Only one Ontario university reported cancelling an event because of safety concerns in the eight months after the establishment of mandatory free-speech policies on postsecondary campuses, according to an assessment delivered to the provincial government.
All of the province’s universities and colleges were found to have complied with the directive by Premier Doug Ford in August, 2018, to develop and implement policies on free speech that met certain requirements.
But the report points out that the government did not ask schools to establish a hierarchy to ensure free speech takes precedence over civility and respect. It flagged the issue as a possible source of tension, although no specific cases emerged in the period from January to September, 2019.
The report was produced by the Higher Education Quality Council of Ontario (HEQCO), a research agency funded by the government, and welcomed by Minister of Colleges and Universities Ross Romano.
"Our government worked quickly to protect free speech on campus, and colleges and universities have done a great job of putting consistent, effective policies in place," Mr. Romano said in a statement.
All 24 of Ontario’s colleges adopted a single free-speech policy to comply with the provincial directive, while the province’s universities adopted their own versions. Three universities already had policies in place and left them untouched.
The policies had to meet standards established in the University of Chicago’s Statement on Principles of Free Expression. No schools were found to have run afoul of those principles, according to the HEQCO’s assessment.
But the agency did identify the question of civility versus freedom of expression as a potential source of contention.
“As we understand it, the essential principle of the University of Chicago position is that freedom of speech explicitly and unequivocally takes precedence over civility and respect in public discourse,” the report states. It quoted a passage that says “concerns about civility and mutual respect can never be used as a justification for closing off discussion of ideas, however offensive or disagreeable those ideas may be to some members of our community.”
The notion that offensive speech should not receive official sanction from public institutions – even through something as simple as allowing speakers to book a room or host a public forum – has become increasingly controversial in recent years.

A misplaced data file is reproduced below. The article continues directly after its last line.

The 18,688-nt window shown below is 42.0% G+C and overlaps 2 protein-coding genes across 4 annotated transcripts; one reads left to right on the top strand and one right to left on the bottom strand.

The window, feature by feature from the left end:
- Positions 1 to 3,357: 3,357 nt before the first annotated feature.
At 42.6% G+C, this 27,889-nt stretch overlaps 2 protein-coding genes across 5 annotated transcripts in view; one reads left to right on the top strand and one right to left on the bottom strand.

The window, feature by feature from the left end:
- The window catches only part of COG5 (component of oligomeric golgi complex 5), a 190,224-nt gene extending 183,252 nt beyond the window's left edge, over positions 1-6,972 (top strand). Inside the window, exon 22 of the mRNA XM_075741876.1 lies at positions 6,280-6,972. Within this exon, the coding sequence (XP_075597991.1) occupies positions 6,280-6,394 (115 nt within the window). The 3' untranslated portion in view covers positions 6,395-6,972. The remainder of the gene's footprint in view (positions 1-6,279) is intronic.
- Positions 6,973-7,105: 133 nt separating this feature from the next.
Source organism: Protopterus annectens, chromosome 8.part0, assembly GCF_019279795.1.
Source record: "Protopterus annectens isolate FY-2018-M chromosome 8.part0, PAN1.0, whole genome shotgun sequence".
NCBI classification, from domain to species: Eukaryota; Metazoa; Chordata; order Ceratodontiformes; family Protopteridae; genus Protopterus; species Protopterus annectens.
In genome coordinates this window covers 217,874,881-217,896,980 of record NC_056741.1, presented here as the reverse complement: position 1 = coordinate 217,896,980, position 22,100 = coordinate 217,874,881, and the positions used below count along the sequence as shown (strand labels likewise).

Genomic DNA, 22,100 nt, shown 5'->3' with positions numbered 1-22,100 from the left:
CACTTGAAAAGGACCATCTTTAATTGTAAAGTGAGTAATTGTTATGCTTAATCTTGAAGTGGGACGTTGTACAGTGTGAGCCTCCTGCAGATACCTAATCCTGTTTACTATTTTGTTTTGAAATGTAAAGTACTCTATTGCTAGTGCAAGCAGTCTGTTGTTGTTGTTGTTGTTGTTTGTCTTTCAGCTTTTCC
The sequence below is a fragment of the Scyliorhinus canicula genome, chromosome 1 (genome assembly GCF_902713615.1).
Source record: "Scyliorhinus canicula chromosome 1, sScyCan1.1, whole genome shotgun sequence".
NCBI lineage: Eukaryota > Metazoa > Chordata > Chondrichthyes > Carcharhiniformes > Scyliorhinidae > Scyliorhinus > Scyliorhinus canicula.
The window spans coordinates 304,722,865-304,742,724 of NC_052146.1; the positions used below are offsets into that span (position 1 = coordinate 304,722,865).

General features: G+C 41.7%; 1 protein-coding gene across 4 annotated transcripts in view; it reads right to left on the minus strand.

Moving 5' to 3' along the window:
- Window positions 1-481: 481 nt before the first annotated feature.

“Some of the university policies refer to respect, civility and the role of the institution as a place for free and open dialogue, but do not explicitly acknowledge the dominance of free speech within that context. Our concern is that a failure to do so undercuts the very essence of the principle,” the HEQCO report says.
Over the course of eight months, 21 complaints related to free speech were made at the province’s universities and colleges, and all were resolved internally, without having to involve the office of the Ontario Ombudsman.
At the University of Ottawa, for example, there were complaints about a statement a guest lecturer made about Israel, a professor who purportedly linked secularism in Quebec with racism, as well as characterizations of the historical treatment of Jews in Poland. The university, in its response, said most complaints were handled by its human-rights office, which concluded the statements were protected free speech.
The University of Toronto said it denied a request from the Canadian Nationalist Party to book a room because of safety concerns in January, 2019.
The report said Ontario’s campuses, at a conservative estimate, played host to more than 40,000 events in just eight months.
James Turk, director of the Centre for Free Expression at Ryerson University, said the whole exercise is a bad joke.
“There isn’t a fundamental free expression problem at Ontario universities,” Prof. Turk said. “The HEQCO report confirms that 40,000 events were held and there was one cancellation. My view is this was all part of Ford playing to a right-wing base, suggesting that the elites in these liberal institutions need to be reined in so they respect freedom of expression.”